I'm not sure about the reason for this experiment. This experiment, along with a massive number like it (high/low gravity, yeast viability, generation mutations, etc) have been done. Not just done but done in a properly controlled lab setting. Kai and I have chatted about things like this quite a bit. Its a big pet peeve of mine for people to blindly do experiments without doing any basic research to see if anything like this has been done. Kai does a good job of finding original sources and then replicating the experiment to the best of his abilities. I'm not crapping on the effort here boys, what Im still wondering is that how this data is supposed to hold water. The vast majority of studies is not based on subjective analysis rather objective. Samples pulled are tested for numerous things along with being put on an HPLC to determine exactly what the differences are. Meaning levels of ethanol, isoamly alcohol, ethyl hexanoate, etc etc. There are tables that indicate sensory anaylsis of the human palate and the correlation with the amount of some chemical. Meaning that they can correlate the amount of X in a beer to the average human perception of it. My case in point: http://www.mbaa.com/TechQuarterly/Abstracts/1996/tq96ab09.htm
Patino does some very good work.
Recently Chris White did a good job of summarizing high gravity fermentations of which pitch rate was talked about a lot:http://www.ahaconference.org/presentations/2008/ChrisWhite_HighGravityFermentation.pdf
To this specific experiment, in my professional opinion, here are the biggest problems I see. This is not meant to bring down the one doing the experiment but to help them, and everyone else, where small changes can make very large effects:
- vernacular - if one are going to do research use the terms that everyone uses in the industry. Pitching rate is always discussed at millions of cells/ ml not billions/ L.
- yeast age - 52 days is very very old for a slurry even under the best conditions. CO2 toxicity is a big deal.
- yeast count - Assuming number of cells in a 'starter' is an absolute no-no. If one doesn't count the yeast, the experiment can't be done.
- yeast starters - the starters need to be done exactly the same way, same speed stiring, etc etc. Regardless of anything else, they should have at least been done together and then split at the very end.
- Yeast viability - Irregardless of your actual number you are pitching you have no idea of how viable they are (eg. methylene blue stain). Are you sending in old grannies or soldiers? Very important. Additionally, decanting starters is very hairy in that how much is too much to decant, how much did you lose etc etc.
- Experimental controls - Three beers are needed. An underpitch, an over pitch and a 'correct' pitch. Two beers doesn't give enough variables.
- OG - Its just too high. What would be a yeast pitch rate experiment to one has change, instantly, to a yeast pitch rate of high gravity beers...unless you wanted to do a high gravity experiment but I didn't read that.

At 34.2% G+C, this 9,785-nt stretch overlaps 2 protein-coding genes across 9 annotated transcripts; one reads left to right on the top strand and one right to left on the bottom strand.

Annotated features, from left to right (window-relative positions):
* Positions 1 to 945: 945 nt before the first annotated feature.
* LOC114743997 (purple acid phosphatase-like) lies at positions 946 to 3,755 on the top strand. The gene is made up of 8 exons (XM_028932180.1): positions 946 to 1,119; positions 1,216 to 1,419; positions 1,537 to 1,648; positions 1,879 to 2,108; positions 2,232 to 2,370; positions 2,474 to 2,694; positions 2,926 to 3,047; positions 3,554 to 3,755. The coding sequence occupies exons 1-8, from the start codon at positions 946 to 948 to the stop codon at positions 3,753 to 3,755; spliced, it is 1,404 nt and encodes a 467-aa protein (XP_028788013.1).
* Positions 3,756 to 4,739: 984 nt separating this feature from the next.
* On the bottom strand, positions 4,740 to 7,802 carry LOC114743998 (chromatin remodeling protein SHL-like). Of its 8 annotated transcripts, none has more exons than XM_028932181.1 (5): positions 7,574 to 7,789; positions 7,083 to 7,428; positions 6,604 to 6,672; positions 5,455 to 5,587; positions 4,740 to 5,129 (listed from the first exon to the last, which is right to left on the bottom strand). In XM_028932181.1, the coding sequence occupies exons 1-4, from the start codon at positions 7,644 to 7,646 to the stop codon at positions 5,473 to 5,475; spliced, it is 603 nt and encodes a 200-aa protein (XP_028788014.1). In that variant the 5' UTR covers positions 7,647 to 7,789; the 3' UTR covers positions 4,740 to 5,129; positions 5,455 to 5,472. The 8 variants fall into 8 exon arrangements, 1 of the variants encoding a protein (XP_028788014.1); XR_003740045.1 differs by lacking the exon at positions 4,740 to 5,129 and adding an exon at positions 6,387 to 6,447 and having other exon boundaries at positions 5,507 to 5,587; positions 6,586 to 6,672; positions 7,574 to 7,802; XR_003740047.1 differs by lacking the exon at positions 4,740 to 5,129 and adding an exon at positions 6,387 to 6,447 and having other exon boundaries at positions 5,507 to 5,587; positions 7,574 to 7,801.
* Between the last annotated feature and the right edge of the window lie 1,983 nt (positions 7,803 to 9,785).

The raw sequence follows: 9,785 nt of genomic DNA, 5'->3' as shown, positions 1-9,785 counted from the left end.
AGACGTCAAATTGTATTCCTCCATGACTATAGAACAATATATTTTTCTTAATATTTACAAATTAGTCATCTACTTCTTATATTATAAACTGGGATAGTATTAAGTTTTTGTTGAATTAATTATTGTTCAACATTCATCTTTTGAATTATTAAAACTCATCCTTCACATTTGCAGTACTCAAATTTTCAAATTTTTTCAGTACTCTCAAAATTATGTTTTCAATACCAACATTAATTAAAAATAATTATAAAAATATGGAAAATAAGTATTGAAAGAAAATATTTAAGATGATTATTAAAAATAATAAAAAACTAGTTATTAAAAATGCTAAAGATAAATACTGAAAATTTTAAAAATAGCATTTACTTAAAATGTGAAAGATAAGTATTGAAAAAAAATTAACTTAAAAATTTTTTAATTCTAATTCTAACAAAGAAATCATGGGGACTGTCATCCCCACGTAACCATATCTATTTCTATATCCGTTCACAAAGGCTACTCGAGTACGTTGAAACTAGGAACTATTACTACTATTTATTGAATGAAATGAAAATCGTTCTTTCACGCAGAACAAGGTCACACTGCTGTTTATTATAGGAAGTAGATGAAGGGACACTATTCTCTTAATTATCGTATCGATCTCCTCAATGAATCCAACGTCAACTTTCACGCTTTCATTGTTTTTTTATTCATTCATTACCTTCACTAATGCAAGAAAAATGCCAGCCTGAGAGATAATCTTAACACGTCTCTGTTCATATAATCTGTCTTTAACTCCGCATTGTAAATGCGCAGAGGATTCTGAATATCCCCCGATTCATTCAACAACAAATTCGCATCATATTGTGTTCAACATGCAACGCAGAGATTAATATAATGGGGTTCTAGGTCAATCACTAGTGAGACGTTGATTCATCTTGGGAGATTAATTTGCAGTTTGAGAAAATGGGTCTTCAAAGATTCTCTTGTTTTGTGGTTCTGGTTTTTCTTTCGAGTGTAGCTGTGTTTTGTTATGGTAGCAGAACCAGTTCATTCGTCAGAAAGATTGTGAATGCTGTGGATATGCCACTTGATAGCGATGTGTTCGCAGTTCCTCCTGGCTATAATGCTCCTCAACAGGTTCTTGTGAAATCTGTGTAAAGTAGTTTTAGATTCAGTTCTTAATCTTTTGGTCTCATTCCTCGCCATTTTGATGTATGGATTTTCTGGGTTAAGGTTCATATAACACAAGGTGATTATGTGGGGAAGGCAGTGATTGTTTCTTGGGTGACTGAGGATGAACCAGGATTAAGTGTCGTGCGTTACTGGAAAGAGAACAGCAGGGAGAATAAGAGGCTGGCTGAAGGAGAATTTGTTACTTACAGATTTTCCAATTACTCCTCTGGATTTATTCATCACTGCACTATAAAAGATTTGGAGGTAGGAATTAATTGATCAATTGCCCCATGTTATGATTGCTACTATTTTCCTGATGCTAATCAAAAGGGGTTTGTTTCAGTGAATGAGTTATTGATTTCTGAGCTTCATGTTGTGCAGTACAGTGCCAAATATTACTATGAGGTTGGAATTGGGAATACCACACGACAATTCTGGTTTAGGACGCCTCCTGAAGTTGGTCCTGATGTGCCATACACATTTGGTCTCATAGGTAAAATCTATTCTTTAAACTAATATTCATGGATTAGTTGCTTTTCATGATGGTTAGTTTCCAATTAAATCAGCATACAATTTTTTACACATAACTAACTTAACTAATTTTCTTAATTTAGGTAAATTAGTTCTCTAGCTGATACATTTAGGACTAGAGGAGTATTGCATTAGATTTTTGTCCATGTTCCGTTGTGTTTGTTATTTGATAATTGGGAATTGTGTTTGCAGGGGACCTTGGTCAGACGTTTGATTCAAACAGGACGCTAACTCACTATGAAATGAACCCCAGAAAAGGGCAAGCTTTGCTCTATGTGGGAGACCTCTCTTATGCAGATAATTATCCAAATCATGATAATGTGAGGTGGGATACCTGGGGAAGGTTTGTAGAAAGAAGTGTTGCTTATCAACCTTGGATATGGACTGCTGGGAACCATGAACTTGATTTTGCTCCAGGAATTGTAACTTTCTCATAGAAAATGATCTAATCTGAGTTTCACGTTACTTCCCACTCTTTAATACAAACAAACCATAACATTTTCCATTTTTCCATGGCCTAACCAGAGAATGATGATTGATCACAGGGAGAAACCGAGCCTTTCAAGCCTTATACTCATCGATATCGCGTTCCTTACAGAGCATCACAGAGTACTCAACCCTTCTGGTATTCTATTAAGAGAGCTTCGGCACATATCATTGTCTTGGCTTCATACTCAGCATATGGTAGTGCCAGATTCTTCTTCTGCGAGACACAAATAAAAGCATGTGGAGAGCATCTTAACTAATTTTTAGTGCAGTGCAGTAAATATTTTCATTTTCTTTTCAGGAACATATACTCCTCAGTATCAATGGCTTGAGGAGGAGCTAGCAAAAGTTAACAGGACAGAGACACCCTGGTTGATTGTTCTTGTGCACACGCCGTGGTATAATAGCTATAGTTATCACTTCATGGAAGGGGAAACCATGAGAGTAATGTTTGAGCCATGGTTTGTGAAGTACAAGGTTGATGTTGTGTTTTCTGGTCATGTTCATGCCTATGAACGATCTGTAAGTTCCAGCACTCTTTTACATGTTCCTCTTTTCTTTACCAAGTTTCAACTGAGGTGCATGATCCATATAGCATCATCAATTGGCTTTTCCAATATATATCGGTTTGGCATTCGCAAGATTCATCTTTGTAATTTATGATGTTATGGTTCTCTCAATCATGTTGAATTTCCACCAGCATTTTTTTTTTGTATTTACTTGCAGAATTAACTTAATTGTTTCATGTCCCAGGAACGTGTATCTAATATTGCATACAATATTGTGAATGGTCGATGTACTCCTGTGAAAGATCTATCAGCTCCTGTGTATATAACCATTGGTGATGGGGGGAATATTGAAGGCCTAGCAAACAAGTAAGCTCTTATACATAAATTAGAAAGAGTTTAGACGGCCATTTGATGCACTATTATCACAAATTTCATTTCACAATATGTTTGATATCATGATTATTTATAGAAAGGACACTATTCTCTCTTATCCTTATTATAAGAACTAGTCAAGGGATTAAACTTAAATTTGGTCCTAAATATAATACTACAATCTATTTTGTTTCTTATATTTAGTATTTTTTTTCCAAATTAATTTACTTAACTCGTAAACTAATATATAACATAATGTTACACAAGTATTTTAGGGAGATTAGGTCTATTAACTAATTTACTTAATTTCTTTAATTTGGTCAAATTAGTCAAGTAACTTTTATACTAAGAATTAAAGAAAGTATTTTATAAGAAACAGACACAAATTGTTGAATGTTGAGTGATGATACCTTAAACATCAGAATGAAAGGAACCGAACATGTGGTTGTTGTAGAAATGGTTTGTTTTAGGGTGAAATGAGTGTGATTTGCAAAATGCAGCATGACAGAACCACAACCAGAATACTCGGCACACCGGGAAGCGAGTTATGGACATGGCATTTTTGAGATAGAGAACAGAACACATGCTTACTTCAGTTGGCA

- Open fermentation and headspace - It wasn't clear to me if this experiment was done fermenting 'open' in buckets or in buckets with a lid. If they were closed the head space was absolutely massive which could skew the experiment. Books have been written on 'fermenter-head space' specifics.
- Yeast choice - The yeast type makes a massive difference in the outcome of the experiment.
- Sensory evaluation - should have been done using a double blind test and not a triangle test. The double blind takes all of the bias out.
- Format of sensory form - Its much easier to get good data but using a polar type plot for assessing peoples subjective perceptions. Also called a 'spider plot'. http://www.appellationbeer.com/images/20091217-spider.jpg
- Data presentation - the data should be presented in a histogram format with the average indicated. This way one can acutal see where each individual lands. A simple sd and T-test would be very easy to do if you did the spider plot.
- Summary of the summary - Using a starter makes better beer. This had absolutely nothing to do with the actual experiment.
Yes this list is extensive but all the points I've listed are not exhaustive. They all need to be addressed for all experiments and not just this one. That's why data is always peer reviewed. Point short, there is nothing I can ascertain from the data presented. There are too many holes for even the smallest assumption to be made.
This is the world I work in. When data is presented its up to the researcher to be able to support it. If someone doesn't show people whats expected for make an actual assumption they we are all living 'blind' and will allow falsehoods to continue and hearsay to continue.